Thursday, January 30, 2020

9 Serious Problems With Eating The Contraceptive Pill

If you use a contraceptive pill, be careful! A recent claim has been made that women who eat contraceptive pills can have these 9 serious problems.

9 Serious Problems With Eating The Contraceptive Pill

9 Serious Problems With Eating The Contraceptive Pill


Introduction

A large number of women worldwide use birth control pills to prevent unwanted pregnancy. At the same time, doctors also suggest menstrual problems, menstrual pain, and PCOD. Even though this pill helps prevent unwanted pregnancy, it has side effects. According to recent research, birth control pills not only cause hormone imbalance but also affect the brain.

Hormone imbalance causes problems

Contraceptive Pills release hormones in the body, causing the hormones already present in the body to become imbalanced. Because of this, menstruation becomes imbalanced. Some women also have problems like vomiting, dizziness, head-spinning after taking birth control pills. Also, problems such as weight gain and mood changes can occur.

The ability to understand gestures is affected

The ability to read facial expressions may be affected in women taking birth control pills. Research by scientists at the University of Greifswald in Germany showed that women using contraceptive pills showed about 10% worse effects than women who did not use birth control pills.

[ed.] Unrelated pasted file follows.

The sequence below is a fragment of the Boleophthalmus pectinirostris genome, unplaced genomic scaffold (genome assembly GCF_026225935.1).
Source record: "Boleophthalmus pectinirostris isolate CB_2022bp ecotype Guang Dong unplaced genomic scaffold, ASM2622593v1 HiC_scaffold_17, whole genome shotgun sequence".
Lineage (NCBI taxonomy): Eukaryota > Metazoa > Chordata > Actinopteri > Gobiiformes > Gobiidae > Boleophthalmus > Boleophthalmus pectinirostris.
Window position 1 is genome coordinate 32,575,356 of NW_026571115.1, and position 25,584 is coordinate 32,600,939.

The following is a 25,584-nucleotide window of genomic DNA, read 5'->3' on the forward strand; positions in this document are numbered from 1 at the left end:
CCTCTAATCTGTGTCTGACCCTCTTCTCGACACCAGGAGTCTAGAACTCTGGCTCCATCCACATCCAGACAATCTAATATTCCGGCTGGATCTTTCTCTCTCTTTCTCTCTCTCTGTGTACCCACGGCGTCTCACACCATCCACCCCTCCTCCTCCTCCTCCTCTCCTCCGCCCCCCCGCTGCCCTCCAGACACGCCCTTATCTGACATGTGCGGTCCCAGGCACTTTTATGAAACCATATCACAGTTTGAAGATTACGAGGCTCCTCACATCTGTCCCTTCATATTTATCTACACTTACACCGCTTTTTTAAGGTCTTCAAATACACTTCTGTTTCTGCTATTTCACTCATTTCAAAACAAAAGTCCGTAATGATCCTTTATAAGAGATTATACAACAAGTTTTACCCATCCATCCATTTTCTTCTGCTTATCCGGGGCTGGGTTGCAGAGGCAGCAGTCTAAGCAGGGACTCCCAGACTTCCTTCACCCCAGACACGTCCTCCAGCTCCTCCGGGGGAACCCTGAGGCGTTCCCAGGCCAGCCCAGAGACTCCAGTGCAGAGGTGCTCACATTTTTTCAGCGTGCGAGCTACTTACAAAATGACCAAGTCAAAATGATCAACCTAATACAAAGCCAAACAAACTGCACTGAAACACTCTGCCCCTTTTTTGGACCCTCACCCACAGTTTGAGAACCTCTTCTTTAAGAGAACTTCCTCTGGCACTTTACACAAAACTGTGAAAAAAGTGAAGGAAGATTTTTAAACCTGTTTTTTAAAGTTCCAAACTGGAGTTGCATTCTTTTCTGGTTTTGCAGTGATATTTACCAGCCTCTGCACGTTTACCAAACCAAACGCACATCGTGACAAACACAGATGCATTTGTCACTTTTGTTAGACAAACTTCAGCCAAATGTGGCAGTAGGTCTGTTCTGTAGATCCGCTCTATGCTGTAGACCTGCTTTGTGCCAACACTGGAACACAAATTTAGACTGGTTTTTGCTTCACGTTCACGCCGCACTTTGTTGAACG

Comparison of the brains of women who eat the contraceptive pill and those who do not eat the contraceptive pill

Contraceptive pills have their effect not only on the body but also on the mind. The results of recent research were conducted at the 105th Radiological Society of North America's annual meeting in which brain scans of women taking Contraceptive pills were compared to brain scans of women not taking birth control pills. For this research, scientists performed a brain scan of 50 women, out of which 21 women were taking pills regularly.
             Scientists found that women who were taking birth control pills saw a significant difference in the density of hypothalamus in their brains, compared to women who were not taking the contraceptive pill. The hypothalamus is the part of the brain that controls sexual desire. Also, this part of the brain plays an important role in controlling sleep, mood changes and appetite.
             Principal researcher Doctor Lipton said, "Initial research shows that birth control pills affect the functioning of the brain, but more research is needed for this."

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